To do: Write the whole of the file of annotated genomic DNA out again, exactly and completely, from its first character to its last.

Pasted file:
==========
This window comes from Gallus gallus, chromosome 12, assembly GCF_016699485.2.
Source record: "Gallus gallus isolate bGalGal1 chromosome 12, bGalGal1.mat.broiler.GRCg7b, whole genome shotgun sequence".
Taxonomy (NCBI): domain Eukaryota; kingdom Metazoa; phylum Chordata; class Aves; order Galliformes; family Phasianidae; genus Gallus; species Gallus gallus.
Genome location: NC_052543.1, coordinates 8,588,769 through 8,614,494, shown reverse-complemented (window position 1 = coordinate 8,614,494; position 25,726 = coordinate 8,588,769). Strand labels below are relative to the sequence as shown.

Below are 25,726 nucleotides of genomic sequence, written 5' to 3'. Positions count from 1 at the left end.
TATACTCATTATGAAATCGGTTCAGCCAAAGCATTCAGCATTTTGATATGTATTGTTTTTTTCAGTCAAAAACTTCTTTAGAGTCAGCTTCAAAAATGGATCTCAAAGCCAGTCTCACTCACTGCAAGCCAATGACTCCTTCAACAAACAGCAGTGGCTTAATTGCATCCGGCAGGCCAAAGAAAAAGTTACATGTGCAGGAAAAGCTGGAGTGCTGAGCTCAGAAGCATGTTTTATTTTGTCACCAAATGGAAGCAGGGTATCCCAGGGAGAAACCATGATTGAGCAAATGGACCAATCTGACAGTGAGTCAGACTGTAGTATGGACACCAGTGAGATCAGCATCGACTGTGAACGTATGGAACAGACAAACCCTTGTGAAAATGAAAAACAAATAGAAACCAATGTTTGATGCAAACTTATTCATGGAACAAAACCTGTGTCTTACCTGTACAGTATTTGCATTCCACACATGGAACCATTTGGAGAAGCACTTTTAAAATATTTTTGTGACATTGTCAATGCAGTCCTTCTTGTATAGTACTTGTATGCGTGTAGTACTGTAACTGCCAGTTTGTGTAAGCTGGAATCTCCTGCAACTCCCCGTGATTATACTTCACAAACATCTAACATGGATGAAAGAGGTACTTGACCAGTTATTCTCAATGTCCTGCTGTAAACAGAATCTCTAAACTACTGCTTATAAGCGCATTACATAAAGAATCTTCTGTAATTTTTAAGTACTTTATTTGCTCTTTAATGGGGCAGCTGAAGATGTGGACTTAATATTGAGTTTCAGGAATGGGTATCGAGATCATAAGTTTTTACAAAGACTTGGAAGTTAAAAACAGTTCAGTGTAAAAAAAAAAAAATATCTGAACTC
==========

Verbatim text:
This window comes from Gallus gallus, chromosome 12, assembly GCF_016699485.2.
Source record: "Gallus gallus isolate bGalGal1 chromosome 12, bGalGal1.mat.broiler.GRCg7b, whole genome shotgun sequence".
Taxonomy (NCBI): domain Eukaryota; kingdom Metazoa; phylum Chordata; class Aves; order Galliformes; family Phasianidae; genus Gallus; species Gallus gallus.
Genome location: NC_052543.1, coordinates 8,588,769 through 8,614,494, shown reverse-complemented (window position 1 = coordinate 8,614,494; position 25,726 = coordinate 8,588,769). Strand labels below are relative to the sequence as shown.

Below are 25,726 nucleotides of genomic sequence, written 5' to 3'. Positions count from 1 at the left end.
TATACTCATTATGAAATCGGTTCAGCCAAAGCATTCAGCATTTTGATATGTATTGTTTTTTTCAGTCAAAAACTTCTTTAGAGTCAGCTTCAAAAATGGATCTCAAAGCCAGTCTCACTCACTGCAAGCCAATGACTCCTTCAACAAACAGCAGTGGCTTAATTGCATCCGGCAGGCCAAAGAAAAAGTTACATGTGCAGGAAAAGCTGGAGTGCTGAGCTCAGAAGCATGTTTTATTTTGTCACCAAATGGAAGCAGGGTATCCCAGGGAGAAACCATGATTGAGCAAATGGACCAATCTGACAGTGAGTCAGACTGTAGTATGGACACCAGTGAGATCAGCATCGACTGTGAACGTATGGAACAGACAAACCCTTGTGAAAATGAAAAACAAATAGAAACCAATGTTTGATGCAAACTTATTCATGGAACAAAACCTGTGTCTTACCTGTACAGTATTTGCATTCCACACATGGAACCATTTGGAGAAGCACTTTTAAAATATTTTTGTGACATTGTCAATGCAGTCCTTCTTGTATAGTACTTGTATGCGTGTAGTACTGTAACTGCCAGTTTGTGTAAGCTGGAATCTCCTGCAACTCCCCGTGATTATACTTCACAAACATCTAACATGGATGAAAGAGGTACTTGACCAGTTATTCTCAATGTCCTGCTGTAAACAGAATCTCTAAACTACTGCTTATAAGCGCATTACATAAAGAATCTTCTGTAATTTTTAAGTACTTTATTTGCTCTTTAATGGGGCAGCTGAAGATGTGGACTTAATATTGAGTTTCAGGAATGGGTATCGAGATCATAAGTTTTTACAAAGACTTGGAAGTTAAAAACAGTTCAGTGTAAAAAAAAAAAAATATCTGAACTC